First up, the Peru side. We took a bus straight from Cusco to Puno, the nearest big town on the lake. You do have the option of taking the train here if you’re feeling fancy, and I really wish I had felt more fancy on that trip. We got assigned seats at the bottom of the double decker bus, usually reserved for the first class seats, but clearly on this bus it was not. Some buses like to advertise their air conditioning but turn it off to save money, and despite the suffocating heat and smell of unwashed bodies, nobody complains. Except for me of course. But you have to be crafty about it as you’re cut off from the drivers cabin and any form of assistance on these type of buses. You just wait until the “direct” bus stops to pick up passengers on the side of the road as it inevitably will do at least 10 times on the 6 hour journey, clamber over the cringing boyfriend and burst out the door to raise the alarm. “Clima por favor!!” This will get you a few minutes of air conditioning if you’re lucky. I’ll spare you the story of the nappy changing IN THE SEAT NEXT TO ME that preceded this breakdown.
So Puno isn’t a city to spend much time in, we got to our hostel Inka’s Rest and enquired about visiting the lake the next day. On the Peruvian side of the lake it’s all about visiting the floating reed islands. Apparently the indigenous communities also thought Puno was a horrible cities and decided to make their own mini cities on the lake out of the reeds that’s grow there. It’s certainly resourceful, a great use of space free of the pungent smells of traffic and rubbish. They also have the added bonus of being President of their own islands, this sense of confidence and pride is very apparent when you meet the people who live here.
We took a half day tour to the closest floating islands, Uros, and learned about how they make the islands and live on them. You can do a full day tour and visit another colony as well, or even a two day tour where you sleep on the islands. We opted for half a day so that we could get a bus across the border and be in Bolivia the same day, the tour was much cheaper (20 soles/£4) and it meant less time spent in Puno. I highly enjoyed the tour, the people clearly love explaining their very unique way of living and stepping onto the islands feels like what I image stepping onto a cloud might feel like (in my cartoon dreams). It’s definitely worth a visit, although I’m not sure what else could be gained from spending a full day there, half a day was plenty for us.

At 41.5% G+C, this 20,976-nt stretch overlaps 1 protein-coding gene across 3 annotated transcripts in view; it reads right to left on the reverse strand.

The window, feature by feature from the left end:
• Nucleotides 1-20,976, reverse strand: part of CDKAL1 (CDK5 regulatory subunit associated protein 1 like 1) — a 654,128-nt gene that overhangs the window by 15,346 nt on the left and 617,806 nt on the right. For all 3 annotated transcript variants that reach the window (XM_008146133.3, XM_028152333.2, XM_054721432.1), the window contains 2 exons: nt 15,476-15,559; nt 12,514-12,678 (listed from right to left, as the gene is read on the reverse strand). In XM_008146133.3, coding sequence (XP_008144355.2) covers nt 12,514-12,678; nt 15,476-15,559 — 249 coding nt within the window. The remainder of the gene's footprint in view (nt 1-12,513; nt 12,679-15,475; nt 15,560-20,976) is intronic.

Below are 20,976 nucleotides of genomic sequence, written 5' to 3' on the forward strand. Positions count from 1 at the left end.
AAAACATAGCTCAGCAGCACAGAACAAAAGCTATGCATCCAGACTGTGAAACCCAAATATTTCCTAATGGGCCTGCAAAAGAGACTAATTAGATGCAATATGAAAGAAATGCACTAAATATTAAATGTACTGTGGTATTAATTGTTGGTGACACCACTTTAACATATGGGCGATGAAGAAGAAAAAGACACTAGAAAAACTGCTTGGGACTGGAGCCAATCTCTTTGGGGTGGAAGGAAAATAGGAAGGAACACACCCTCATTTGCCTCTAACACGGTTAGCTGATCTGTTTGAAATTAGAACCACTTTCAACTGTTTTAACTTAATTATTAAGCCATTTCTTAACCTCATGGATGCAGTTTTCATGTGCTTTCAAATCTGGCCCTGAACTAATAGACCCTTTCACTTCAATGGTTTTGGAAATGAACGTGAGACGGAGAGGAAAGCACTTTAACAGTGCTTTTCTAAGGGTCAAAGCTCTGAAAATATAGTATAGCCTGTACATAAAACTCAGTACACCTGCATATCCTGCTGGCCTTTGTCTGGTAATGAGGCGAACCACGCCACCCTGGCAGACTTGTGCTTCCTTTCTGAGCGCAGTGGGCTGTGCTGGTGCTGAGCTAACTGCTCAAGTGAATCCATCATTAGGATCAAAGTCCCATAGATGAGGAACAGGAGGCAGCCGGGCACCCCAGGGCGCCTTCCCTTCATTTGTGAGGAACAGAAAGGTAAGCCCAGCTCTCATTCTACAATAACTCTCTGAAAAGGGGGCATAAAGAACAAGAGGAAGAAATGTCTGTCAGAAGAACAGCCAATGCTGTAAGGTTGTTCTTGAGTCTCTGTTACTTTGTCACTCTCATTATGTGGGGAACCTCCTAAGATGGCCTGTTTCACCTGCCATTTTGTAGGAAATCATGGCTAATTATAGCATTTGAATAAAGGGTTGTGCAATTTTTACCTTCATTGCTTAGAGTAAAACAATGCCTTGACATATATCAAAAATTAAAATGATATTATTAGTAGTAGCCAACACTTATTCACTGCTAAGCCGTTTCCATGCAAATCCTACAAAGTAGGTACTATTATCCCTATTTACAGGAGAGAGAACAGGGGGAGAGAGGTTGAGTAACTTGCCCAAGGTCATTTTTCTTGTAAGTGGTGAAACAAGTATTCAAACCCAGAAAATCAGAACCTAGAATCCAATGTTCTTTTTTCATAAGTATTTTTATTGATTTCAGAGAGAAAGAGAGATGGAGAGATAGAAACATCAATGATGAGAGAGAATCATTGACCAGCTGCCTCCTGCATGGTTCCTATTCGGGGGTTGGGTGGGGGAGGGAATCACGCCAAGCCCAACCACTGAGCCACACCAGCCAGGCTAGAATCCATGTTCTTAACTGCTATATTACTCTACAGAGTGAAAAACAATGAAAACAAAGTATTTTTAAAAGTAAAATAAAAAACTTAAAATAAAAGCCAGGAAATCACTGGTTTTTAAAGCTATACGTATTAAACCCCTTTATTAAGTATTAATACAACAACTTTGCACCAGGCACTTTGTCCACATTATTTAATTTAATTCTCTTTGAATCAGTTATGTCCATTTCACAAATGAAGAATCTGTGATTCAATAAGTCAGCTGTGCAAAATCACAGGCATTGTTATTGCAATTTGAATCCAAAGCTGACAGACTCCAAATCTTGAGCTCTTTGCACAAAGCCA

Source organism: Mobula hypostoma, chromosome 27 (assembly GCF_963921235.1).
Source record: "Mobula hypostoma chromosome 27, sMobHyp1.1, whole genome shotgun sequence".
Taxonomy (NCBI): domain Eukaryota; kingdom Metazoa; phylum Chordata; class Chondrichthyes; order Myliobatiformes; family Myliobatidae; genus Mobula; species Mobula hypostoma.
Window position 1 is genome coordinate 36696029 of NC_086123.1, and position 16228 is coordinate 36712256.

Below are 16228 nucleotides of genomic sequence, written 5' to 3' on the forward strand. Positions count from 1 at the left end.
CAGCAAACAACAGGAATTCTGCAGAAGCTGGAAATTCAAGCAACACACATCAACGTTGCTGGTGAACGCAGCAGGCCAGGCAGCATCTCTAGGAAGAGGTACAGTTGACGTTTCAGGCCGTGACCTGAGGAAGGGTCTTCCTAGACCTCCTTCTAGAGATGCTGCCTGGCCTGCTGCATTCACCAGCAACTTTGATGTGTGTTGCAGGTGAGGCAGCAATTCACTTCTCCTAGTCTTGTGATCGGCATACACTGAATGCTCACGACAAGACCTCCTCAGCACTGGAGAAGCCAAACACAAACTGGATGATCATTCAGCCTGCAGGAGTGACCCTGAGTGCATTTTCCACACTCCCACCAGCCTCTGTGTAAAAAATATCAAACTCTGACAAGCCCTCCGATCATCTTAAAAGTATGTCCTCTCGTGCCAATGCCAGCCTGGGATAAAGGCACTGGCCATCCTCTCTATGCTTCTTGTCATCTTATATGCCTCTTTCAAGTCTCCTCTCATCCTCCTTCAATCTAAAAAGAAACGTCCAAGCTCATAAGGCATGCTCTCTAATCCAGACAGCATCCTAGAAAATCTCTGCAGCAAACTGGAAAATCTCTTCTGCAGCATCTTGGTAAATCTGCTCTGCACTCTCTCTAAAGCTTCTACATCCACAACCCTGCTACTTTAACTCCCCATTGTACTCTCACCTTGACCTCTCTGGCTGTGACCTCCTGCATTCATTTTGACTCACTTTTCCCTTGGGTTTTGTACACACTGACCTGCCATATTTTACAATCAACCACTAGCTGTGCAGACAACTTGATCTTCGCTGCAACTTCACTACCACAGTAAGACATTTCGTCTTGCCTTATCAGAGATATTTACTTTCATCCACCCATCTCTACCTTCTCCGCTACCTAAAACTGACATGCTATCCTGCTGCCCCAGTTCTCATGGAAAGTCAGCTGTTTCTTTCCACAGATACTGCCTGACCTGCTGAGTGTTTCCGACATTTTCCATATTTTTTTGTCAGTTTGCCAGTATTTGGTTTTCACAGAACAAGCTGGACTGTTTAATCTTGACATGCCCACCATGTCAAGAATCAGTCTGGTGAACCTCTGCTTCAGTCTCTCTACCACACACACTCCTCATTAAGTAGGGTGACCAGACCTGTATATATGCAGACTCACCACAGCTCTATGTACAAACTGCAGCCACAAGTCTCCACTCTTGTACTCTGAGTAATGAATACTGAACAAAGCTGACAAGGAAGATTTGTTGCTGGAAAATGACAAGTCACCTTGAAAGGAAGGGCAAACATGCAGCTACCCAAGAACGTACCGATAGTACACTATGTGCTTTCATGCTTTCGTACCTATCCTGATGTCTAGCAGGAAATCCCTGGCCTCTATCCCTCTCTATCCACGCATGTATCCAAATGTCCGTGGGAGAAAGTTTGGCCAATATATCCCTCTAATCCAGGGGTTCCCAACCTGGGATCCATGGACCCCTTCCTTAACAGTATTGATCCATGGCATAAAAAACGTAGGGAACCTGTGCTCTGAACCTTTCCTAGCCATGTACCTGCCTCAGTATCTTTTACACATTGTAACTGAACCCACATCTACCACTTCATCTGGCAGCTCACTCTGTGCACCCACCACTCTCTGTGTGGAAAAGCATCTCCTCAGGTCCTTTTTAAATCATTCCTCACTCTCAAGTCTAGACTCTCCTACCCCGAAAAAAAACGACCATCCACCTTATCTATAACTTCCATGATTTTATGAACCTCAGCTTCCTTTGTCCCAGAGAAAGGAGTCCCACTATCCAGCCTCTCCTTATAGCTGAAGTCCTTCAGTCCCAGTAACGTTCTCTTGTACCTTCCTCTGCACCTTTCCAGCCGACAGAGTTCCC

The Bolivian side
In the afternoon we took a bus to Copacobana on the Bolivian side, via the border. We took the Titicaca tourist bus which looked NOTHING like the pictures, but it’s not the first time that’s happened. 60 backpackers crammed onto a decrepit rusty bus in the sweltering heat headed straight for the wild side. I think this company gets some bad rep but they dropped us outside a hotel offering a dos out if we stayed there (cheeky) but it was actually a bloody good deal with a huge room and a view of the lake (Hotel Mirador), so I have no complaints.
FYI Americans, Bolivia is not your friend. They will not make your border crossing easy or cheap, so make sure you have $160 in crisp unripped notes ready. Plus photocopies of your passport and pictures if you’re feeling super organised, if not they have facilities there.
Copacabana is a nice town set on the Bolivian side of the lake. Unfortunately its main drag is rather touristy, with waitresses trying to drag you into their establishment at every opportunity. Do your research before entering, some of her food is abismal. I’m talking mainly about Kota Kahuana who managed to get coffee so right but burgers so wrong. The Condor and Eagle cafe does fantastic breakfasts, it’s part Irish owned and they make amazing homemade baked beans on homemade Irish soda bread. It was the little taste of home I had been craving. Next door to this we had a great meal at Winaya, great enchiladas of all things.
Isla del Sol